Monday, July 20, 2009

the little cami that could

So, that little visit to Old Lucketts Store wasn't just a day trip, it was actually the first leg of a family vacation. We visited Leesburg, Hershey, PA, and Lancaster and Adamstown, PA. Our vacation included stops at outlet centers, junk shops, Hershey Park, Chocolate World, antique malls, and a huge outdoor flea market. I'll fill you in on my second hand finds tomorrow, but today I want to show you a little project my mom, sister, and I worked on last week.

This was taken right after my sister and I finished our second ride on the Trailblazer coaster at Hershey Park. Due to this we are 1. sweaty and 2. rumpled. Please focus only on the cute little cami tops Hannah and I are sporting that used to be XL men's dress shirts.

A little view of the back.
I can't show you step-by-step how we made these because we modified instructions from the book Subversive Seamster. This book is full of great ideas for modifying thrift store finds into cute new clothes. I will give you some hints on things we discovered as we went along.

This is the front of the finished cami. The top is the button side of a man's shirt. It is made by cutting the biggest rectangle you can starting with the buttons, and actually going a smidge past the side seam. See how the last inch of the shirt has a seam running through it? That's the seam that would run down a man's side. Once the shirt's were assembled, we tried them on and decided where to make tucks/darts to give the shirts a more fitted look. Hannah and I ended up with four darts in our shirts. Two starting at the top and continuing half way to the center of the bust. And two more that start just below the bust in the center of the shirt and continuing for about two inches.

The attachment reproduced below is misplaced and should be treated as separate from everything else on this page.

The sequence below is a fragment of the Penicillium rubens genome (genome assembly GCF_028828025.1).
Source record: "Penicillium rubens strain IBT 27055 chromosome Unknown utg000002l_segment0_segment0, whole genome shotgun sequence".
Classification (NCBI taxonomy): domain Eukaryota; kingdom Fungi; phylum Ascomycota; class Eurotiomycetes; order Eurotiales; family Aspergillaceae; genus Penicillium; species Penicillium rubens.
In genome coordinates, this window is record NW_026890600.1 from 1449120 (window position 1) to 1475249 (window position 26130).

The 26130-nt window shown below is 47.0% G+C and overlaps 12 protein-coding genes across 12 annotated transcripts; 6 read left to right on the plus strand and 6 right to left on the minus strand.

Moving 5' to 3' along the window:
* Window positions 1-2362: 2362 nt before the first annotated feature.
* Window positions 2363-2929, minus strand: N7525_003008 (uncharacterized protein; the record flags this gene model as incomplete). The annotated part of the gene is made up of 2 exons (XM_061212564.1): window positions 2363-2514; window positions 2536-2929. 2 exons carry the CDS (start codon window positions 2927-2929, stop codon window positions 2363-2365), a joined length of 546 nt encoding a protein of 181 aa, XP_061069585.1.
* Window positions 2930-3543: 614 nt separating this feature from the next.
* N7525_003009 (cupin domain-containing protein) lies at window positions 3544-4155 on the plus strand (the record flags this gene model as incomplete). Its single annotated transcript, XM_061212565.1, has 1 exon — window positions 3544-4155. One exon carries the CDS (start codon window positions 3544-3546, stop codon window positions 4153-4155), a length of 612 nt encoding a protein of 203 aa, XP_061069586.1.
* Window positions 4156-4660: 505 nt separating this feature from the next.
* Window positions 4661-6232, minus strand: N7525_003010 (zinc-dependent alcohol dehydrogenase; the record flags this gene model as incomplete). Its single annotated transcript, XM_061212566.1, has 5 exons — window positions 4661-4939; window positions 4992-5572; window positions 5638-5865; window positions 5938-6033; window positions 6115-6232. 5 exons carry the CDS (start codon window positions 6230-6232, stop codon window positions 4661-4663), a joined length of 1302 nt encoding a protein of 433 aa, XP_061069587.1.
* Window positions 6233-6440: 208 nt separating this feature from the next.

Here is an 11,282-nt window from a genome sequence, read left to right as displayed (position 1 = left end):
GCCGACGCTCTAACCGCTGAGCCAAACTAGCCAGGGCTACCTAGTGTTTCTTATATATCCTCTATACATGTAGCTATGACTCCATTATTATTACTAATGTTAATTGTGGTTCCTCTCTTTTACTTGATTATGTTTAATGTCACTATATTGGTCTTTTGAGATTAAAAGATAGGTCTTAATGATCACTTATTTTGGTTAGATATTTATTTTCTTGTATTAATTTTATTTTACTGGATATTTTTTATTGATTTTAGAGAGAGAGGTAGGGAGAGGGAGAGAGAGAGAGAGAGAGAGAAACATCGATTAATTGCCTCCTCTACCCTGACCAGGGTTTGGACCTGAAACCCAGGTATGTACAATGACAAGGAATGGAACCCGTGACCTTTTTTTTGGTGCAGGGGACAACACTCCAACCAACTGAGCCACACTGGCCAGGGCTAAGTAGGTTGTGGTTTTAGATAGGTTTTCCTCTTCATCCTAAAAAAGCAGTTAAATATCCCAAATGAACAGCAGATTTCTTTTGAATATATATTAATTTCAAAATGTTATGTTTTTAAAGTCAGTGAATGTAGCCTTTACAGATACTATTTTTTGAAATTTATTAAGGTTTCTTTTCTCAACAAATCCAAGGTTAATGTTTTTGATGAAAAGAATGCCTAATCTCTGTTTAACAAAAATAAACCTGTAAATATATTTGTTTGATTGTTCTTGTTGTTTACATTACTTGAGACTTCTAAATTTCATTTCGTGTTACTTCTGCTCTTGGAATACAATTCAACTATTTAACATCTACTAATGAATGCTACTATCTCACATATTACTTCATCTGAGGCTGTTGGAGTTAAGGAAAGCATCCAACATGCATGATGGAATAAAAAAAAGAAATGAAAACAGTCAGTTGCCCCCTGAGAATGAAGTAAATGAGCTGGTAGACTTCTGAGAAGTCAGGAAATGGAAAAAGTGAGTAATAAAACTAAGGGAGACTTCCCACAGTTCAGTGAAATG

The back of the cami is made by cutting another rectangle from the back shirt tail of the man's shirt. The straps are made by cutting strips from the sleeves of the shirt.
1. the more the merrier. It really took all three of us to fit the shirt. One person to wear the shirt. One person to pin the darts for sewing, and one person to stand back and see if the darts looked right.
2. just cut the fabric. We read the directions several times, figured out where to cut, and then ended up too afraid to make the first cuts. Remember that this is just a 25 cent thrift store shirt and it's OK to go ahead and cut it up.
3. plaid is good. Measuring and cutting are really simple when you have all these nice lines to go by. It would have taken us twice as long to cut everything if we'd used printed shirts rather than plaid.
4. make sure one person knows how to sew. Hannah and I had an idea of how we wanted our shirts to look, but neither of us is confident using a sewing machine. Our mom is a very good seamstress and made sure that our shirts were constructed really well. She also stopped us from making some mistakes that would have made our shirts look a lot less polished.
5. Try everything on! Before you sew the straps and the darts, make sure you can take the shirt off and put it on again. We didn't want to fool with zippers, so it was important to be sure we had some wiggle room.
I hope you are inspired to find Subversive Seamster at a book store or your local library! It's full of great project ideas that are super cheap but look chic!

1 comment:

Tim and Tracy said...

Those both look really sweet on you two. How creative and thrifty and what a fun project to spend time on with the ladies in your family.